Rather than drive our RVs further south, we decide to stay parked in La Paz and do 3 separate day trips to the sights we want to see—Land’s End at Cabo San Lucas, snorkeling at Cabo Pulmo National Park, and exploring Todos Santos and Playa Los Cerritos on the Pacific side of the cape.
First up is the day trip to Todos Santos (which translates to “All Saints”). The town promotes itself as an upscale artist and culinary tourist destination and is described in many tour books as an upcoming “Santa Fe of Baja.”
The biggest building in town also happens to be the most well-known, the Hotel California (and yes, they indeed play the Eagles’ “Hotel California” album seemingly non-stop throughout the hotel lobby and bar).
Hoards of unsuspecting cruise ship tourists come up here for day trips from Cabo San Lucas to check it out, but here’s the joke..it’s not THE Hotel California…rather, just a bit of masterful marketing more than anything. But, still, it’s a pleasant looking boutique hotel if you’ve got some spare cash to spend.
In our 1,000-mile journey down the Baja peninsula, Todos Santos is the first town that has had more foreign tourists-per-capita than locals. Most of the shops along the main street are tourist-focused with lots of overpriced pots, blankets, jewelry, shoes, and boots (and most are priced in US dollars rather than pesos). After an hour or so, Hans, Ursula and I are ready to leave “Todos Turistas” and hunt out a nice beach along the Pacific.
Playa Los Cerritos used to be a favorite for RV boondockers coming to Baja who liked to surf. But a few years ago, a big developer bought up most of the land and built a very odd-looking resort on the point of the beach…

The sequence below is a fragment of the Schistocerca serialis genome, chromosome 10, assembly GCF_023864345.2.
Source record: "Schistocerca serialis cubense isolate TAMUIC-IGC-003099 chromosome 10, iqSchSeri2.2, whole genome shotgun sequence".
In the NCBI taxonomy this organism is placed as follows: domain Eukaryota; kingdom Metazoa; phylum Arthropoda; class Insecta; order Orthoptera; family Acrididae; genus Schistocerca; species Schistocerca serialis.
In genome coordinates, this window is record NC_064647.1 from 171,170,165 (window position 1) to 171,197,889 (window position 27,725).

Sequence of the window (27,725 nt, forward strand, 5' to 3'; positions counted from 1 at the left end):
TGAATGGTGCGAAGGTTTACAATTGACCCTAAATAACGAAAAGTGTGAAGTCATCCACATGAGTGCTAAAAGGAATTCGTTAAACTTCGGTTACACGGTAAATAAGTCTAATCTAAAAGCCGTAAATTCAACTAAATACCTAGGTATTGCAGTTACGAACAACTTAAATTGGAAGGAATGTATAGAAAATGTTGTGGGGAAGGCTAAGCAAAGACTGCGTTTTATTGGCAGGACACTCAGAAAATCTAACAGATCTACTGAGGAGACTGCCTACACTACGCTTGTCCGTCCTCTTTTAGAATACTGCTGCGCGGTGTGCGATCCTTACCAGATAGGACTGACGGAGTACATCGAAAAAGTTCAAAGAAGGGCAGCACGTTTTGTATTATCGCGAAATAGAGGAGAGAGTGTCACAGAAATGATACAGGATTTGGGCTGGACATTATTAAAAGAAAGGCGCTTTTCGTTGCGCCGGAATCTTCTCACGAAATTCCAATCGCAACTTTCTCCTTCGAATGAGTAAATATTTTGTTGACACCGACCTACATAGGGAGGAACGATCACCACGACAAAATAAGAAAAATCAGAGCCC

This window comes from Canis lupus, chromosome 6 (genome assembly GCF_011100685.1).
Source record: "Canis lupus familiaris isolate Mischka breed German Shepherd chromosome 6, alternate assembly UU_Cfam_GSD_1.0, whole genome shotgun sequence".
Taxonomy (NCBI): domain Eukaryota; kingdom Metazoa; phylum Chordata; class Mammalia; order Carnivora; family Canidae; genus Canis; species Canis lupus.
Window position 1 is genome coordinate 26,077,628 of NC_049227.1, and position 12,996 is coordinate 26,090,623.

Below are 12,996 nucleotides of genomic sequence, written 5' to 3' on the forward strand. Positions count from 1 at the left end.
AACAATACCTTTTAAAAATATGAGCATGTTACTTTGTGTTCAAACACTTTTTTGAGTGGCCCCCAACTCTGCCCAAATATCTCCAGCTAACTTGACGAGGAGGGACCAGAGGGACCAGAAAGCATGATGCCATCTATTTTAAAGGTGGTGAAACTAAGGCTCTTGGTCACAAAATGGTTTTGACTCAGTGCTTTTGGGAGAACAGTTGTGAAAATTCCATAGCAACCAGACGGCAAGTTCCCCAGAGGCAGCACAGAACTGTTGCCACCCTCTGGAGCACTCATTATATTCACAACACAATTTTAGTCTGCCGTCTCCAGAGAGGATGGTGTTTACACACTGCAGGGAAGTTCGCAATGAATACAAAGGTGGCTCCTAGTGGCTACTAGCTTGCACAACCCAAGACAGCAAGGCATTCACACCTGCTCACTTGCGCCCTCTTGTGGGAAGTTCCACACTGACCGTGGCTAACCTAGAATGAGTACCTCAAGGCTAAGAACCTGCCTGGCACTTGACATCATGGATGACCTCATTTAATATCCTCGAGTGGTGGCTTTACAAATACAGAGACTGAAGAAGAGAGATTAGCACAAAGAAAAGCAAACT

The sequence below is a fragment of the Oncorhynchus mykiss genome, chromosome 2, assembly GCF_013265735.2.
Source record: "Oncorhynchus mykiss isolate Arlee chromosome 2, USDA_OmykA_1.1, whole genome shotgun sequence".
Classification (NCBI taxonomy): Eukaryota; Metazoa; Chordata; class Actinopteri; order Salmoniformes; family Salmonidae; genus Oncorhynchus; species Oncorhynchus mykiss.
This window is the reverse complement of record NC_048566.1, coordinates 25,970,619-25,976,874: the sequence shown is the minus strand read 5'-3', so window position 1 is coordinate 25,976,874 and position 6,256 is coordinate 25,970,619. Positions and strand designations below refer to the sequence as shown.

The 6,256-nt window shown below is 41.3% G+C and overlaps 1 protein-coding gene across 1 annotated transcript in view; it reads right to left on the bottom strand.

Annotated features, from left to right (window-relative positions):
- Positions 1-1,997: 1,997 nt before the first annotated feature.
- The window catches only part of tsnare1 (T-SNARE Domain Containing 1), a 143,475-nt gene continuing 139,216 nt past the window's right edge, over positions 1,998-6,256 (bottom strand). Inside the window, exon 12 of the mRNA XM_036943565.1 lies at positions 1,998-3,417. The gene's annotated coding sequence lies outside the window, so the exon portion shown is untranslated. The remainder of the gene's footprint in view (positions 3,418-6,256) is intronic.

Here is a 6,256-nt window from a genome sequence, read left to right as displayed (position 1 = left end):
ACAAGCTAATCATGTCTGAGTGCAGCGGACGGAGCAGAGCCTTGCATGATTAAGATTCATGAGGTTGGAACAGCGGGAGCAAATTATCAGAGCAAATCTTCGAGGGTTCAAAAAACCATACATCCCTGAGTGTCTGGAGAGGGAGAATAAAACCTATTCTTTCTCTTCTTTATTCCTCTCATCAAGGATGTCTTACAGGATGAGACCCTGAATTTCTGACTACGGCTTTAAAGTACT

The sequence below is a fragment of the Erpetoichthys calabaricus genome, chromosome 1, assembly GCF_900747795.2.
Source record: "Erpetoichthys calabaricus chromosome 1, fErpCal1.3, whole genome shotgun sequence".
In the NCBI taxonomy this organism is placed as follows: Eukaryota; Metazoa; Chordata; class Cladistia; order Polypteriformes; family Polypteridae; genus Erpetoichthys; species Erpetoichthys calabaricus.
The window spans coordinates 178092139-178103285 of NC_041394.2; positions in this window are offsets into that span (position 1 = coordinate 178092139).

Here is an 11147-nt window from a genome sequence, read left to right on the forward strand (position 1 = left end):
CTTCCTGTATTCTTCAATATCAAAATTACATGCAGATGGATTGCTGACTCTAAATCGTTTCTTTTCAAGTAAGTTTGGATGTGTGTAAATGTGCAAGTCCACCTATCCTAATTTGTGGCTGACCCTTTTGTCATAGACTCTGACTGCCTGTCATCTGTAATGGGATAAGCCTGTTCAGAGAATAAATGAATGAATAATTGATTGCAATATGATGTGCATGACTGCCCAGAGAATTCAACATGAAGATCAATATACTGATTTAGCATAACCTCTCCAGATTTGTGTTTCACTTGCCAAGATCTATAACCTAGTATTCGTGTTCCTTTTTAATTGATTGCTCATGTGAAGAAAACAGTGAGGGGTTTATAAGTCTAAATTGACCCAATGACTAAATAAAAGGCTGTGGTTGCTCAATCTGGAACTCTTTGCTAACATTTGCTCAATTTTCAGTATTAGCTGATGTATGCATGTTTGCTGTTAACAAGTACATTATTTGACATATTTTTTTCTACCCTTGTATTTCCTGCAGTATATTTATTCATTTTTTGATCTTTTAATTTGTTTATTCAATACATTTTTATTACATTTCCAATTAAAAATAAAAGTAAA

with these corny-looking cabana rooms along the beach.
Most of the beach is now fenced off with only one small parking lot and access point for non-resort visitors. So, sadly, no longer a place to RV boondock, but still a nice day trip destination to walk, swim, and surf.
But if you come to Playa Los Cerritos, be sure to bring your own food, water, and facilities. Otherwise, prepare to seriously be price-gouged!
We arrived around lunch time thinking we might find a taco truck or something along the beach. Nope. Not allowed here. So, we decide to try the resort’s bar and grill on the beach instead. It’s nothing very fancy-looking—just a grass hut with a bar, and some tables and chairs with beach umbrellas.
We find many unoccupied tables, so we sit down at one. A waiter soon appears saying that table is reserved and he wants us to move to a table missing an umbrella with less comfortable chairs. We argue a bit and finally get a third table with slightly more shade. Jeez!
Then we open the menus (all in English with prices in US dollars only), and almost simultaneously fall off our hard-won chairs…. the price for a simple taco lunch at this place, excluding drinks? Just $18.00 US dollars!!! Are they out of their insanely greedy little minds???!!!
We may be starving and thirsty, but we’re not stupid! So, with one quick look at each other, we’re up and “outta there” headed to drive back to Todos Santos.
As I drive, Hans searches TripAdvisor and finds Miguel’s—a simple restaurant under a palapa with great reviews. Perfect! No $18.00 tacos here—just a delicious lunch, at a fair price, with great service.
While we finish our drinks, a guy comes in with a large fish he’s just caught. Miguel gladly offers to cook it for the guy (and Hans captures their exuberant bargain perfectly!).
So, while Todos Turistas and Los Cerritos have not quite turned out to be our cup of tea, we at least end the day on a more authentic and spontaneous high note. There are, indeed, some small pockets of “real Baja spirit” still left in this town if you’re lucky enough to find them!